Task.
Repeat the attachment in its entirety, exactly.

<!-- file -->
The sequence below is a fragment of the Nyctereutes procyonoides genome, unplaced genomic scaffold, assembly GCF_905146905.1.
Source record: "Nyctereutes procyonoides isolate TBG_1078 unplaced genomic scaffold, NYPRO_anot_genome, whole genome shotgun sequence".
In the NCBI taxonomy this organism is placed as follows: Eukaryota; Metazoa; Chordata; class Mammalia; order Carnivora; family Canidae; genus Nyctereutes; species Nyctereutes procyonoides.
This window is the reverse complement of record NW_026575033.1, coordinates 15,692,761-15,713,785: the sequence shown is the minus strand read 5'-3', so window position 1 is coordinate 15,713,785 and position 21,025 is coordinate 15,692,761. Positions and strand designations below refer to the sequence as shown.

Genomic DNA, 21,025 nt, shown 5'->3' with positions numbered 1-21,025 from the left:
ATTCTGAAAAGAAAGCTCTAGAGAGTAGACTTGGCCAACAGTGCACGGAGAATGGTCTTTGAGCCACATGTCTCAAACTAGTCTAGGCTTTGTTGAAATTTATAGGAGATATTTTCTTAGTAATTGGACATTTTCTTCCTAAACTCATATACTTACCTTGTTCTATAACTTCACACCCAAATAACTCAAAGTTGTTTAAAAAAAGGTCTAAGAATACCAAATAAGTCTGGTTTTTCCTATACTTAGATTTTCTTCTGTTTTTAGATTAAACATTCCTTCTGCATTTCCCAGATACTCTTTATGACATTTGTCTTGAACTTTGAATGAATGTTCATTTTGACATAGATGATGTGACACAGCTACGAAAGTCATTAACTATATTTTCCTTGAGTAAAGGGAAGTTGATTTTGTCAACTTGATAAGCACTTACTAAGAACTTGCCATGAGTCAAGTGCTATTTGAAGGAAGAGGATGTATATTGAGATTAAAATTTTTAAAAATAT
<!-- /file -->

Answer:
The sequence below is a fragment of the Nyctereutes procyonoides genome, unplaced genomic scaffold, assembly GCF_905146905.1.
Source record: "Nyctereutes procyonoides isolate TBG_1078 unplaced genomic scaffold, NYPRO_anot_genome, whole genome shotgun sequence".
In the NCBI taxonomy this organism is placed as follows: Eukaryota; Metazoa; Chordata; class Mammalia; order Carnivora; family Canidae; genus Nyctereutes; species Nyctereutes procyonoides.
This window is the reverse complement of record NW_026575033.1, coordinates 15,692,761-15,713,785: the sequence shown is the minus strand read 5'-3', so window position 1 is coordinate 15,713,785 and position 21,025 is coordinate 15,692,761. Positions and strand designations below refer to the sequence as shown.

Genomic DNA, 21,025 nt, shown 5'->3' with positions numbered 1-21,025 from the left:
ATTCTGAAAAGAAAGCTCTAGAGAGTAGACTTGGCCAACAGTGCACGGAGAATGGTCTTTGAGCCACATGTCTCAAACTAGTCTAGGCTTTGTTGAAATTTATAGGAGATATTTTCTTAGTAATTGGACATTTTCTTCCTAAACTCATATACTTACCTTGTTCTATAACTTCACACCCAAATAACTCAAAGTTGTTTAAAAAAAGGTCTAAGAATACCAAATAAGTCTGGTTTTTCCTATACTTAGATTTTCTTCTGTTTTTAGATTAAACATTCCTTCTGCATTTCCCAGATACTCTTTATGACATTTGTCTTGAACTTTGAATGAATGTTCATTTTGACATAGATGATGTGACACAGCTACGAAAGTCATTAACTATATTTTCCTTGAGTAAAGGGAAGTTGATTTTGTCAACTTGATAAGCACTTACTAAGAACTTGCCATGAGTCAAGTGCTATTTGAAGGAAGAGGATGTATATTGAGATTAAAATTTTTAAAAATAT